Film Score: Malcolm Williamson Cinematography: Jack Asher
Starring: Peter Cushing, David Peel, Freda Jackson and Yvonne Monlaur
Horror of Dracula. And he was more than justified. With his incredibly rich, cultured voice, the potential was there to do a brilliant version of Bram Stoker’s novel in a way that wouldn’t be realized until Frank Langela’s interpretation in 1979. As a result, Hammer was forced to carry on without him. They still had Peter Cushing, the nominal star of the first film, and The Brides of Dracula is a game attempt to go on without Lee. After all he did die in the first film and, just as with Dracula’s Daughter for Universal in 1936, it did make a certain kind of sense in terms of continuing the story line.
The plot begins with a young French woman, Yvonne Monlaur, being seduced on her way through Eastern Europe to the castle of Marita Hunt. There she’s told the story of the Baroness’s son, David Peel, who is apparently crazy. But when she meets him he doesn’t seem so. He shows her that he has been chained, imprisoned against his will, and she gladly steals the key from his mother and releases him. Unknown to her, however, he is a vampire and quickly kills his mother before leaving the castle. Meanwhile, the priest of the local village has called in Peter Cushing to help with the unexplained deaths that have been occurring. Cushing, of course, makes all the connections, especially when he finds Monlaur passed out on the road in shock. Peel is now the new head of the cult of the undead, turning women into vampires and the only one who can stop him is Cushing.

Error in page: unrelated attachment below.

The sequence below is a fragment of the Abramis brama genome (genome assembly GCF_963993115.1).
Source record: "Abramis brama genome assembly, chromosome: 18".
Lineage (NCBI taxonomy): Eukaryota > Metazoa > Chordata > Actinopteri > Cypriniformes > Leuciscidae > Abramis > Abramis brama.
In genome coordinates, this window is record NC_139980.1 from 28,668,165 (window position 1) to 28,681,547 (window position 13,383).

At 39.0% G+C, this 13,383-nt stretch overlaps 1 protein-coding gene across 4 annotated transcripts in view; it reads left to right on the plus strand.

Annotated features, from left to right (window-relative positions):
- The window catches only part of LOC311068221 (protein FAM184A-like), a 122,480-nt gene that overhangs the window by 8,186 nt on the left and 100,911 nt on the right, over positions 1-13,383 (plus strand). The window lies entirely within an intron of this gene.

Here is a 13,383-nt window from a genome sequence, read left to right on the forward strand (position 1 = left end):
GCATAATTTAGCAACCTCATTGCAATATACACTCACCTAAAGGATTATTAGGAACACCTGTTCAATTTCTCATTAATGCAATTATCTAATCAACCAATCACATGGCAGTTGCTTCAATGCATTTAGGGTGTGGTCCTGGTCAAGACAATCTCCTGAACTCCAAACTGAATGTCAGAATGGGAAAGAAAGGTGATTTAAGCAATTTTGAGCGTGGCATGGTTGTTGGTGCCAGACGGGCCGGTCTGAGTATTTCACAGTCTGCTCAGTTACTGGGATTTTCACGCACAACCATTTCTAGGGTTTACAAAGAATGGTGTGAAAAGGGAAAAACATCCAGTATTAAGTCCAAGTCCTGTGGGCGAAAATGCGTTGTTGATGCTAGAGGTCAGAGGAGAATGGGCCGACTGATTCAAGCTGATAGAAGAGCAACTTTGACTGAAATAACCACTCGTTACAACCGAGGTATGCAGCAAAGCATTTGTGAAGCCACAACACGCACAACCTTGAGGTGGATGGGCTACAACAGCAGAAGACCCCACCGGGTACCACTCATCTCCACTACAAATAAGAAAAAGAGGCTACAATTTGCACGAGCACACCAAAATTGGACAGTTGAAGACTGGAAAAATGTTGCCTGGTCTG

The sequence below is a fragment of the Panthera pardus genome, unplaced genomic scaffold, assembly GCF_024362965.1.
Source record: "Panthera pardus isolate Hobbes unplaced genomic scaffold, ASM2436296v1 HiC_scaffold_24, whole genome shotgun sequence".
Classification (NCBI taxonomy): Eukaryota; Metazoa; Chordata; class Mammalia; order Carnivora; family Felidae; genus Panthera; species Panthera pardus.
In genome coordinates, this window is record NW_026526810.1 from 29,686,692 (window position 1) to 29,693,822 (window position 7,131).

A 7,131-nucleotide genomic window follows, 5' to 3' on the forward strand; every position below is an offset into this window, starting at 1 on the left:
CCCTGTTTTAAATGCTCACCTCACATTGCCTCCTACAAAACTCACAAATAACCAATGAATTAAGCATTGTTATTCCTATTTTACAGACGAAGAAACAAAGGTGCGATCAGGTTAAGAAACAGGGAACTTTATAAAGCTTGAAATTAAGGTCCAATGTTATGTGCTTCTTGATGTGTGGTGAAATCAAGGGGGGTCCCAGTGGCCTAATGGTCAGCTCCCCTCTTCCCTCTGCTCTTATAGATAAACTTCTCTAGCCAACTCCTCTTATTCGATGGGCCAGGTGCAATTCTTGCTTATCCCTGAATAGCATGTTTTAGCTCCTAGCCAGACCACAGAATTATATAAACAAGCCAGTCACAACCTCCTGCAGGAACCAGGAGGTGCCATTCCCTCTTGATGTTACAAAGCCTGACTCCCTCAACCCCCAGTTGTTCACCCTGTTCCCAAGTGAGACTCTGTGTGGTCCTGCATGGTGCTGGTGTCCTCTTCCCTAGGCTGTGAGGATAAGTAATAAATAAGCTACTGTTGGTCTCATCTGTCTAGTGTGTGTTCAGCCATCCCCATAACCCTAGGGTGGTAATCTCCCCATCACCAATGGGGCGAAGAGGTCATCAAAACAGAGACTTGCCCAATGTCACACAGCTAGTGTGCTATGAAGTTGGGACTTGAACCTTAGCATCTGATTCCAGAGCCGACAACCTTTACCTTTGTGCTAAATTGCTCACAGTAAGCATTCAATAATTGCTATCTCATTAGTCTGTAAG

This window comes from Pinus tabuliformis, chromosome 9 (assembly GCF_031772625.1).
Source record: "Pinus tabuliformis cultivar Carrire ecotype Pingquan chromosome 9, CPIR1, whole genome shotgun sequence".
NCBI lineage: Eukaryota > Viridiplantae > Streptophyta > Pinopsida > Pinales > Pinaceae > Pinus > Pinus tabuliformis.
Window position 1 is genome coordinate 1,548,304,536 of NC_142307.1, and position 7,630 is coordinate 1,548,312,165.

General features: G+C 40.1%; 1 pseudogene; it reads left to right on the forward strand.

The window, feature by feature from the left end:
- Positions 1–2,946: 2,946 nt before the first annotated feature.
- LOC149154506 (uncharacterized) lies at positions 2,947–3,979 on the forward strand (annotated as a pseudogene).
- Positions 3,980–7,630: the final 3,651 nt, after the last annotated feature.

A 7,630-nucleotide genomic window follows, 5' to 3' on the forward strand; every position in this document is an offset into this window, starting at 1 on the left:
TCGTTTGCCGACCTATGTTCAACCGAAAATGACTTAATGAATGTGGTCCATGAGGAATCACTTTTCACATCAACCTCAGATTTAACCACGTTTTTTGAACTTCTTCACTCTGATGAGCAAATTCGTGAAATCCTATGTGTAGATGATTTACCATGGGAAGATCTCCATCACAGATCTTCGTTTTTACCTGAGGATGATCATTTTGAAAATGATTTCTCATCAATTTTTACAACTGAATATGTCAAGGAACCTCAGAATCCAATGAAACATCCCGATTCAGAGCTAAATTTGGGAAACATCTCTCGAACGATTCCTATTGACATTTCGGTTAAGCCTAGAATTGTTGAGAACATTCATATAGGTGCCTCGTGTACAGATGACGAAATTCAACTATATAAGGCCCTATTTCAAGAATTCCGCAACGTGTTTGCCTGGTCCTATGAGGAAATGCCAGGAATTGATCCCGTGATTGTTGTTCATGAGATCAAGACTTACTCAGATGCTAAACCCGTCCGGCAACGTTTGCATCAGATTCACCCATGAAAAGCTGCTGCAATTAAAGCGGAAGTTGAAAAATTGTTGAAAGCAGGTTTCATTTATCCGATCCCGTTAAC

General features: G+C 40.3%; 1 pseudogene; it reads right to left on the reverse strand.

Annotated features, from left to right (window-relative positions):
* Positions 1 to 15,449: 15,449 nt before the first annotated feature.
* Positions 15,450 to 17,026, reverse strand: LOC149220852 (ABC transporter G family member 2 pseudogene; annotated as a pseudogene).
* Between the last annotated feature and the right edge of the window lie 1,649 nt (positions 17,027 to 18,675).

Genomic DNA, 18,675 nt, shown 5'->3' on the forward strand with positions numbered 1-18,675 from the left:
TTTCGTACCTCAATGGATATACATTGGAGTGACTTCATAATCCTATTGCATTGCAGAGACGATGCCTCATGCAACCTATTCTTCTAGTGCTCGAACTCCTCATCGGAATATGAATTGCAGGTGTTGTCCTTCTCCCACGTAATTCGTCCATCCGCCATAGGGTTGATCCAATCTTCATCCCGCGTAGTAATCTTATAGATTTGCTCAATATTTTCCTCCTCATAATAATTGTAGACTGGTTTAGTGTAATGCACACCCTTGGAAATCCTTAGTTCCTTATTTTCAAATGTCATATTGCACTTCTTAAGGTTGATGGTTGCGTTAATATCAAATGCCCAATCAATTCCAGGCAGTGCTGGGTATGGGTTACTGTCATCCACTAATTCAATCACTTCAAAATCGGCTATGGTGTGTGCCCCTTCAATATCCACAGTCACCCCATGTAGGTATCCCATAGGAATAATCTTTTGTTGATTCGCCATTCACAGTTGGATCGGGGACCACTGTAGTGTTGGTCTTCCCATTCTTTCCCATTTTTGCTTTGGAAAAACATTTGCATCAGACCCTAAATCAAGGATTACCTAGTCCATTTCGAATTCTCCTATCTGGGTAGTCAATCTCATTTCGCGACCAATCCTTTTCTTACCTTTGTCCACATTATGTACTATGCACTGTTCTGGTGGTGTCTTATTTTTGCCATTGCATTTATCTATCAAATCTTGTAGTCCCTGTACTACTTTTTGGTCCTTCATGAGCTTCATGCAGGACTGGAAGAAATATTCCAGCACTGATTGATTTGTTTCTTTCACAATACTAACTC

It’s an odd story that takes it’s time getting going. Martita Hunt makes a great Barroness, old and enigmatic, making the audience wonder what she’s doing. The weak link, as in most Hammer productions, is the female acting. Yvonne Monlaur, for all her charms, is maddening to watch. The script makes her clueless, not understanding what she’s done even after Hunt has died. David Peel also makes an unlikely vampire, his blonde hair going against type, and not in a good way. It seems like the script would have been better focusing on Dracula’s wives and concocting a plot around them. There is an interesting twist on the mythology, however, in having any victim of the vampires turn into vampires themselves without having to drink the blood of their attacker.
At the end of the day Peter Cushing is the only reason for watching the film. He was always great as Van Helsing, though even this was one of his lesser performances. In fact, everything about the production was second string with the exception of Cushing and the direction by Terence Fisher. Instead of James Bernard handling the composing chores, this time they were handed off to Malcolm Williamson. And the sets aren’t nearly as atmospheric as later films would be. Still, there’s something about Hammer’s early horror pictures that was captivating and while this is definitely a notch below, The Brides of Dracula is still worth watching.